Pre-menstrual syndrome and Pre-menstrual Dysphoric Disorder

Back

Symptoms of PMS and PMDD can be debilitating for some women.

Around 40% of women experience symptoms of PMS and around 5-8% suffer with severe symptoms. They are made worse at times due to the lack of understanding in the general community regarding these disorders and the tendency for people around you to perhaps shrug it off as ‘women’s issues’ or just ‘being hormonal’.

The exact cause of PMS remains controversial and not well studied but it is thought that hormonal fluctuations do play a part in PMS, as we know that oestrogen starts to fall in the second part of the cycle while progesterone rises mid-cycle and then goes on to fall just before menses. It is probably not due to the hormonal changes themselves but to the effects of changing hormone levels on receptors in the brain and the rest of the body.  It is likely that it is the sensitivity of the receptors that causes symptoms.  This may explain why some women have no PMS symptoms and others have severe symptoms.  We also know that women who have pre-existing depression or anxiety tend to suffer more with PMS and PMDD which may be due to lower serotonin levels in the brain.

Oestrogen boosts serotonin levels in the brain, which is why a fall in oestrogen may affect some women who perhaps have lower serotonin levels to start with.  In a normal cycle when progesterone is released from the ovary after ovulation, it should counterbalance the effects of falling oestrogen.  Progesterone converts into a neuro-steroid called allopregnanolone, which acts like a calming neurotransmitter called GABA.  It has a calming, soothing effect.  Women who have troubling symptoms may have shorter or lower progesterone peaks.  Inflammation and or pre-existing stress may make symptoms worse.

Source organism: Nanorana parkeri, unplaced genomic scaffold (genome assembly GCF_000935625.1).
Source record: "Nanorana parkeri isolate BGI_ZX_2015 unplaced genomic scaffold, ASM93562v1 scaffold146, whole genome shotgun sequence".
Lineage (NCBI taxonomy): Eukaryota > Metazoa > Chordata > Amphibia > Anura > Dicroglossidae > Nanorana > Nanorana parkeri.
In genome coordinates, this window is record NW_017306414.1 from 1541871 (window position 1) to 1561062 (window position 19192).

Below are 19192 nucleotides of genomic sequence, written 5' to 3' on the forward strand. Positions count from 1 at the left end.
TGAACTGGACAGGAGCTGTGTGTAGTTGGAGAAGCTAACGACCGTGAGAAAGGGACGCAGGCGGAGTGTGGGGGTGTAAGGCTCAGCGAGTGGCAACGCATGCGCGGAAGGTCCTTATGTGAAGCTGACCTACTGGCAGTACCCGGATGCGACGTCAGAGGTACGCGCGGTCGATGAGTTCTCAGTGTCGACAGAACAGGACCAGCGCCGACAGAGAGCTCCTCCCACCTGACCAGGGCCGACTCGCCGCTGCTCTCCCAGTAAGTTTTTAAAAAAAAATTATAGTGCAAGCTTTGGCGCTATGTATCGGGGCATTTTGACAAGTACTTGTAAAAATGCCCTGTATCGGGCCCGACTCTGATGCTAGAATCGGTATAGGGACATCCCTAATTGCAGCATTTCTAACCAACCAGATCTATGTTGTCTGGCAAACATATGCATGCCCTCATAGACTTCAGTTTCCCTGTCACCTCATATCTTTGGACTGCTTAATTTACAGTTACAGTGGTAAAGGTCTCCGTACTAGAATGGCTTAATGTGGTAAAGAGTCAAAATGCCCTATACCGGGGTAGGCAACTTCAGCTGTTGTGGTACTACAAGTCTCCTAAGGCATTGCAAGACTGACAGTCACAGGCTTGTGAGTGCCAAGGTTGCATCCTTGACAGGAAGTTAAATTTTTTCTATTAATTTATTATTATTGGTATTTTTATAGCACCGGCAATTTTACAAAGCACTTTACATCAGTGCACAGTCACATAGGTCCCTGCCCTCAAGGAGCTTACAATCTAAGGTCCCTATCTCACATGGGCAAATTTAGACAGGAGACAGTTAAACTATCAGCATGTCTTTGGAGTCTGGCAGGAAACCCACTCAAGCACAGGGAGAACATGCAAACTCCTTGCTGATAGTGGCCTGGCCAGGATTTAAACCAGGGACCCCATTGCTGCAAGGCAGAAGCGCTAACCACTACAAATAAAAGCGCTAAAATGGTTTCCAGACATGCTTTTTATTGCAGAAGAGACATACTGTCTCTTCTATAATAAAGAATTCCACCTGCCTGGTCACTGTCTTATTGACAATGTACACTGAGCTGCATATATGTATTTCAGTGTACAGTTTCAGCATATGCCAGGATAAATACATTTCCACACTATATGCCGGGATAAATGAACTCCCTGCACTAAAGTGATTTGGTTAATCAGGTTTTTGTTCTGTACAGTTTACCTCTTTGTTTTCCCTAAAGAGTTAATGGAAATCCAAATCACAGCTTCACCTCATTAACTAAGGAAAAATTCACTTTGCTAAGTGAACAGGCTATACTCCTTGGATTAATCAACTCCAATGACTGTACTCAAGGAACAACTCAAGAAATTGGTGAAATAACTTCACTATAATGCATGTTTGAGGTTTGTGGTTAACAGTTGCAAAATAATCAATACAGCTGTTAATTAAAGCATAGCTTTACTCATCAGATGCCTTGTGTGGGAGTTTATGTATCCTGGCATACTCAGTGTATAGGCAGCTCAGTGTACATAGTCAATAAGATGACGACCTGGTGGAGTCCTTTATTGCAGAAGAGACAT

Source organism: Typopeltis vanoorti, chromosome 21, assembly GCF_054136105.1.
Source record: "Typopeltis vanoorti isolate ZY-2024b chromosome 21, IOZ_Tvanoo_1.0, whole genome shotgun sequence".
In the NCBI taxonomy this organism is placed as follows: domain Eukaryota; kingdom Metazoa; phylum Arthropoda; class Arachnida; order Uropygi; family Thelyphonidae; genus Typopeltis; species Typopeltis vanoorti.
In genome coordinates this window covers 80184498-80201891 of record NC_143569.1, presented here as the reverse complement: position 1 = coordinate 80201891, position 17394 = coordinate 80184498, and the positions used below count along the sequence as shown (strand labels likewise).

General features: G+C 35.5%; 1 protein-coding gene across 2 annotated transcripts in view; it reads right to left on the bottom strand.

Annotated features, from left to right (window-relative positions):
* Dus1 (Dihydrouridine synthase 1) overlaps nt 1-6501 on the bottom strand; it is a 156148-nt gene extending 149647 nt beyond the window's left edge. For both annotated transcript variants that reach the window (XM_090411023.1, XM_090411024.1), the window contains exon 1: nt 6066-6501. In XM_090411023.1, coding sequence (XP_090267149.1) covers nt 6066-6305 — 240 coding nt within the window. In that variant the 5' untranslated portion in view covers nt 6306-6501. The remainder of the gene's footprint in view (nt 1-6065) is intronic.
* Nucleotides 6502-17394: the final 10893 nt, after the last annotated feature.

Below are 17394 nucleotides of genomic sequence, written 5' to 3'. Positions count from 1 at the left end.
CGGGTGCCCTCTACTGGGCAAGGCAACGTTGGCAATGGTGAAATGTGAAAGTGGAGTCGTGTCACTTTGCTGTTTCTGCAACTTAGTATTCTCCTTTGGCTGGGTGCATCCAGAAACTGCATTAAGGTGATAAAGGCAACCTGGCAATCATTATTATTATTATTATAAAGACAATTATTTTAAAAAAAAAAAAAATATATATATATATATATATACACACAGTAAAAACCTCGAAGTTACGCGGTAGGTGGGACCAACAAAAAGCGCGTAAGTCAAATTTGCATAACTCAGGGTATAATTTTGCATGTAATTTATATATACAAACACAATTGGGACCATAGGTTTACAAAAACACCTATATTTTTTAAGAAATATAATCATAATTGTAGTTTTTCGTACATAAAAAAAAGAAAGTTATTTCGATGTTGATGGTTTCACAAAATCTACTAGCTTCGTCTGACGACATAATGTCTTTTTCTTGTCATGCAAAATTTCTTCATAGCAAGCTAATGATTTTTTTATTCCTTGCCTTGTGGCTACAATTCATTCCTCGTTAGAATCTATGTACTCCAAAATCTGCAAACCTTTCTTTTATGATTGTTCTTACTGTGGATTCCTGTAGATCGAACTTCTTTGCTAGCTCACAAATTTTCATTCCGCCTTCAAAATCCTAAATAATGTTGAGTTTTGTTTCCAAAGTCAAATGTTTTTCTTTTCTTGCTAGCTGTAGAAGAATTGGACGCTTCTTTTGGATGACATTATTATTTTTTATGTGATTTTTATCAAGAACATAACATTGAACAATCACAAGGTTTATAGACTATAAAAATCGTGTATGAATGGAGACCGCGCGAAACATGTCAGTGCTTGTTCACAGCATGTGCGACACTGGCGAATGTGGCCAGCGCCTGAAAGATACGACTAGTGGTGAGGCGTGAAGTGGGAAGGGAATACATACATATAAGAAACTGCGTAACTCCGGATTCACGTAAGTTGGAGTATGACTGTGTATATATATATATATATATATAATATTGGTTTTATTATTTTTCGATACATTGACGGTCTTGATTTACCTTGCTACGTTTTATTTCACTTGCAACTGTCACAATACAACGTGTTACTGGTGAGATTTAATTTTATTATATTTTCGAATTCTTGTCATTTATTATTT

We know that PMS symptoms occur in the 5-10 days before menses and are relieved within 4 days of the onset of your period.  Symptoms must be present over at least 3 cycles.  Symptoms can be both physical and mental and include:

  • Breast tenderness
  • Bloating and abdominal pain
  • Swelling of hands and feet
  • Headache
  • Depression
  • Anxiety
  • Irritability
  • Angry outbursts
  • Social withdrawal
  • Brain fog

The good news is that there are many effective treatment options for PMS and PMDD.

It is important to seek help from someone who understands the menstrual cycle and the complicated way in which hormones can affect many parts of the body and mind.  There are natural and medical treatments that can help, as well as lifestyle changes, diet and nutritional supplements that can also make a big difference. Some women may have such severe symptoms that they may consider hormonal therapy.

At Eve Health we have many effective treatment options for PMS or PMDD and you definitely don’t need to suffer needlessly!  The Eve Health gynaecologists have an in-depth knowledge of the intricate way in which the hormones dance with one another during the menstrual cycle and the way they interact with the other parts of our body. We will guide you through the treatment options and improve your quality of life.